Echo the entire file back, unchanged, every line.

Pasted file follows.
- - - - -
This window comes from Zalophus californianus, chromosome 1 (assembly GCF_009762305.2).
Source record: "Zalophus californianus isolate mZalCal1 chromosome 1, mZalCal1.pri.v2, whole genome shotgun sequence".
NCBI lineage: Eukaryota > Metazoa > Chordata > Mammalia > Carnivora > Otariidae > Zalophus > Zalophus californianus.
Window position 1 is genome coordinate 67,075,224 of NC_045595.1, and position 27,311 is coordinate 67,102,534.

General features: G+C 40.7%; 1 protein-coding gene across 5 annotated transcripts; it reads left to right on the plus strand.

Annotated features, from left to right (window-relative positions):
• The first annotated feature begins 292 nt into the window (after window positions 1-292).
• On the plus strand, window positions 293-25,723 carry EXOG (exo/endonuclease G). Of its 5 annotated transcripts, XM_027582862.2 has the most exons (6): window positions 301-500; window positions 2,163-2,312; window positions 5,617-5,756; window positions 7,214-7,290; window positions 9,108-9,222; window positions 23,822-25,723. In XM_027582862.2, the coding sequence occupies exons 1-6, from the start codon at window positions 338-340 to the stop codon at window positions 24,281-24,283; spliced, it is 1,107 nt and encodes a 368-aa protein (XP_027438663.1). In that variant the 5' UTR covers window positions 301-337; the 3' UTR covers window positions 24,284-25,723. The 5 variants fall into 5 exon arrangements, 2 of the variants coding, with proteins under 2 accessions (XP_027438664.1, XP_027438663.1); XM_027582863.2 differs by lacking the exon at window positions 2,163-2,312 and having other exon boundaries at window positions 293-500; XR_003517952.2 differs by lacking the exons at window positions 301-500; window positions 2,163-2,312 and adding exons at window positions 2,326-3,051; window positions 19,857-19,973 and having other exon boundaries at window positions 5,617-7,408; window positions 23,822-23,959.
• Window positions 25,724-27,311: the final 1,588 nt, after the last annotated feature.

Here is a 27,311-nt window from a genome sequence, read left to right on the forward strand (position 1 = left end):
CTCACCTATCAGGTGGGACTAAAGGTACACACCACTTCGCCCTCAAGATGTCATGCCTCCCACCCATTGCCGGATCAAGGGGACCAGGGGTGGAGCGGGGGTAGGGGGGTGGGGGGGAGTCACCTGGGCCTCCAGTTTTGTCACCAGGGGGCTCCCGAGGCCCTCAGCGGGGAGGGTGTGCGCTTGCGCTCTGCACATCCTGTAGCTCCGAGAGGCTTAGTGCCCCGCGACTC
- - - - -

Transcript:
This window comes from Zalophus californianus, chromosome 1 (assembly GCF_009762305.2).
Source record: "Zalophus californianus isolate mZalCal1 chromosome 1, mZalCal1.pri.v2, whole genome shotgun sequence".
NCBI lineage: Eukaryota > Metazoa > Chordata > Mammalia > Carnivora > Otariidae > Zalophus > Zalophus californianus.
Window position 1 is genome coordinate 67,075,224 of NC_045595.1, and position 27,311 is coordinate 67,102,534.

General features: G+C 40.7%; 1 protein-coding gene across 5 annotated transcripts; it reads left to right on the plus strand.

Annotated features, from left to right (window-relative positions):
• The first annotated feature begins 292 nt into the window (after window positions 1-292).
• On the plus strand, window positions 293-25,723 carry EXOG (exo/endonuclease G). Of its 5 annotated transcripts, XM_027582862.2 has the most exons (6): window positions 301-500; window positions 2,163-2,312; window positions 5,617-5,756; window positions 7,214-7,290; window positions 9,108-9,222; window positions 23,822-25,723. In XM_027582862.2, the coding sequence occupies exons 1-6, from the start codon at window positions 338-340 to the stop codon at window positions 24,281-24,283; spliced, it is 1,107 nt and encodes a 368-aa protein (XP_027438663.1). In that variant the 5' UTR covers window positions 301-337; the 3' UTR covers window positions 24,284-25,723. The 5 variants fall into 5 exon arrangements, 2 of the variants coding, with proteins under 2 accessions (XP_027438664.1, XP_027438663.1); XM_027582863.2 differs by lacking the exon at window positions 2,163-2,312 and having other exon boundaries at window positions 293-500; XR_003517952.2 differs by lacking the exons at window positions 301-500; window positions 2,163-2,312 and adding exons at window positions 2,326-3,051; window positions 19,857-19,973 and having other exon boundaries at window positions 5,617-7,408; window positions 23,822-23,959.
• Window positions 25,724-27,311: the final 1,588 nt, after the last annotated feature.

Here is a 27,311-nt window from a genome sequence, read left to right on the forward strand (position 1 = left end):
CTCACCTATCAGGTGGGACTAAAGGTACACACCACTTCGCCCTCAAGATGTCATGCCTCCCACCCATTGCCGGATCAAGGGGACCAGGGGTGGAGCGGGGGTAGGGGGGTGGGGGGGAGTCACCTGGGCCTCCAGTTTTGTCACCAGGGGGCTCCCGAGGCCCTCAGCGGGGAGGGTGTGCGCTTGCGCTCTGCACATCCTGTAGCTCCGAGAGGCTTAGTGCCCCGCGACTC